USADA had filed a complaint against Coleman for missing three “whereabouts” filings over a 12-month period, but after consulting with WADA, it withdrew the filing due to a technical interpretation of the doping regulations that placed only two of the failures during 12 months. Coleman is now free to compete in the IAAF World Championships in Doha.
| 3. | BASKETBALL: Four prelim groups now complete, 14 teams confirmed for World Cup round 2
The final games in the 2019 FIBA men’s World Cup were completed on Wednesday morning, with the top two in each group moving on to the second round:
● Group A: 1. Poland (3-0); 2. Venezuela (2-1); 3. China (1-2); 4. Ivory Coast (0-3)
● Group B: 1. Argentina (3-0); 2. Russia (2-1); 3. Nigeria (1-2); 4. South Korea (0-3)
● Group C: 1. Spain (3-0); 2. Puerto Rico (2-1); 3. Tunisia (1-2); 3. Iran (0-3)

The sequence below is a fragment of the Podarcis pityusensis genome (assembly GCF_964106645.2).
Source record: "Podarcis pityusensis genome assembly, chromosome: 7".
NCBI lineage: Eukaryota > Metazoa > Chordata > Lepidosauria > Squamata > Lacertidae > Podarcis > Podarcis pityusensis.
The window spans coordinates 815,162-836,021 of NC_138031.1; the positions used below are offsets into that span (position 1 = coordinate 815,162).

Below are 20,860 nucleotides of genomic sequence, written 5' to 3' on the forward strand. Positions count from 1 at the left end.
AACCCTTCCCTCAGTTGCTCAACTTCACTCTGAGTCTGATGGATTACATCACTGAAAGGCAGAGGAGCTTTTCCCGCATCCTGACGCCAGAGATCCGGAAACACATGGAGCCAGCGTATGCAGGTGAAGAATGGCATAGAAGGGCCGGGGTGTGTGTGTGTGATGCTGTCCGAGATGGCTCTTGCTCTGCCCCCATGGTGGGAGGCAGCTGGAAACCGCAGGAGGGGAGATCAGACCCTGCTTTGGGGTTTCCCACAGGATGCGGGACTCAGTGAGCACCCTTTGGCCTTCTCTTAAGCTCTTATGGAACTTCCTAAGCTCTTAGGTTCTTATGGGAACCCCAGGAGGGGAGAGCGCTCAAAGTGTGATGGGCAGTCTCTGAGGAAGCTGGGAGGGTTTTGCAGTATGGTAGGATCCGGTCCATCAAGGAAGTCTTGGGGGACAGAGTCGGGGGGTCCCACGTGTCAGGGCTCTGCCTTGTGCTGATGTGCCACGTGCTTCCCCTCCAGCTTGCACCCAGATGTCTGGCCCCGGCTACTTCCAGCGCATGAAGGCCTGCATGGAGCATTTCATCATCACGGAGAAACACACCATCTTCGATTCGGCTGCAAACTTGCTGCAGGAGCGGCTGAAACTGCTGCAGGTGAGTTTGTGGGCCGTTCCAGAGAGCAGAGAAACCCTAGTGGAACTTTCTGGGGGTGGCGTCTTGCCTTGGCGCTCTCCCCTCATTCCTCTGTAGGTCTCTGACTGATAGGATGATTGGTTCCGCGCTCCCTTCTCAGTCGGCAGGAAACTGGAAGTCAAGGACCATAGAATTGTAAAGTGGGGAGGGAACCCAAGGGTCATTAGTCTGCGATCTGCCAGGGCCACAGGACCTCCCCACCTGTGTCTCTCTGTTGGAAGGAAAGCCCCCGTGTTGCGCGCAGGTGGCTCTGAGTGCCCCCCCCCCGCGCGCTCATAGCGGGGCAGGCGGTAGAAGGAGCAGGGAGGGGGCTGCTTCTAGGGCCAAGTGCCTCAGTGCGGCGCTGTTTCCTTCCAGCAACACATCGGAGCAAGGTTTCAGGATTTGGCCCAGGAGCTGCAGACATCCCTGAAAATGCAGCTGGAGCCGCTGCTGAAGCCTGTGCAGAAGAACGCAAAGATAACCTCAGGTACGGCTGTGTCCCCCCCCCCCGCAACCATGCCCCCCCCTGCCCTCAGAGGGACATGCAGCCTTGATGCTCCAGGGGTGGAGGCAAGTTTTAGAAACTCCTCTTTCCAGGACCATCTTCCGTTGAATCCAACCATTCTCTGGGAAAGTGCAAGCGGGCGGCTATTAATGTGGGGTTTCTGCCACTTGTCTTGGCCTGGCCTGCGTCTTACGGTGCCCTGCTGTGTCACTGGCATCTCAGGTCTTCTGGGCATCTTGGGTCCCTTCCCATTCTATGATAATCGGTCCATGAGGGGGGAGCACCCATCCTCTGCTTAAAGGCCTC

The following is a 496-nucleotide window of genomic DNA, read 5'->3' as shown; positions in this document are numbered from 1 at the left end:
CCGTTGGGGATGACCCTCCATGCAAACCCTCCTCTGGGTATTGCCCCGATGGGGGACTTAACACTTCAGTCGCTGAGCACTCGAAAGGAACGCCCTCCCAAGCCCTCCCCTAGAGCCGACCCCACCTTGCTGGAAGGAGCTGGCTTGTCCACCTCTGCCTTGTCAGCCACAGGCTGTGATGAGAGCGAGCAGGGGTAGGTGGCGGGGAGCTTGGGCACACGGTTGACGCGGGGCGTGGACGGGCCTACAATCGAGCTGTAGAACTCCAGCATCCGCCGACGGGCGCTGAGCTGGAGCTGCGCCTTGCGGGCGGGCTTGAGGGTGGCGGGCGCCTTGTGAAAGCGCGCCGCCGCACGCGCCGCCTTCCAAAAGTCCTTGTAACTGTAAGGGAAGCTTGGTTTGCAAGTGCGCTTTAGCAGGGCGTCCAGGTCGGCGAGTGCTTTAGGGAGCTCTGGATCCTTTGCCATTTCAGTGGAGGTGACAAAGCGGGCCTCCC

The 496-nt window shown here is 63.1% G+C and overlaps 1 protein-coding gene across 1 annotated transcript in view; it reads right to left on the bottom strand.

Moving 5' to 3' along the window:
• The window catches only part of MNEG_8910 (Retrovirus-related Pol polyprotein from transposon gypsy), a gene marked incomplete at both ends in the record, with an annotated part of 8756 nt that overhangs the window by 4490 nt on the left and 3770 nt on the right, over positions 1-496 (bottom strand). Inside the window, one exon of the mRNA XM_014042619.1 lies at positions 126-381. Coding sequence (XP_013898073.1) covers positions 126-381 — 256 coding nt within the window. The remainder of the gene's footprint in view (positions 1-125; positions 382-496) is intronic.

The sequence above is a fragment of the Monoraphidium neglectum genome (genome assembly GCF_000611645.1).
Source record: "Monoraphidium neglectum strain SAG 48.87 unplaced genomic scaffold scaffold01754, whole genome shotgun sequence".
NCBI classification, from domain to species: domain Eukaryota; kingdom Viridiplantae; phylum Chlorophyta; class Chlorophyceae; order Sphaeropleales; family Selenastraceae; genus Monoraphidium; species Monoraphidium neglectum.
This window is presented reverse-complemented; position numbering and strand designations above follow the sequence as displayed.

● Group D: 1. Serbia (3-0); 2. Italy (2-1); 3. Angola (1-2); 4. Philippines (0-3).
In Group B, Argentina defeated Russia, 69-61 to decide the group and Serbia stomped Italy, 92-77, in Group D in the final game of that group. Guard Bogdan Bogdanovic had 31 points for Serbia and Dario Gallinari had 26 for Italy as the high scorers on Wednesday.
Coming on Thursday are the final games in the last four groups. The situation:
● Group E: 1. United States (2-0); Turkey and Czech Rep. play to advance
● Group F: 1. Brazil (2-0); Greece and New Zealand play to advance
● Group G: France and Dominican Republic both 2-0; play for group title
● Group H: Australia and Lithuania both 2-0; play for group title.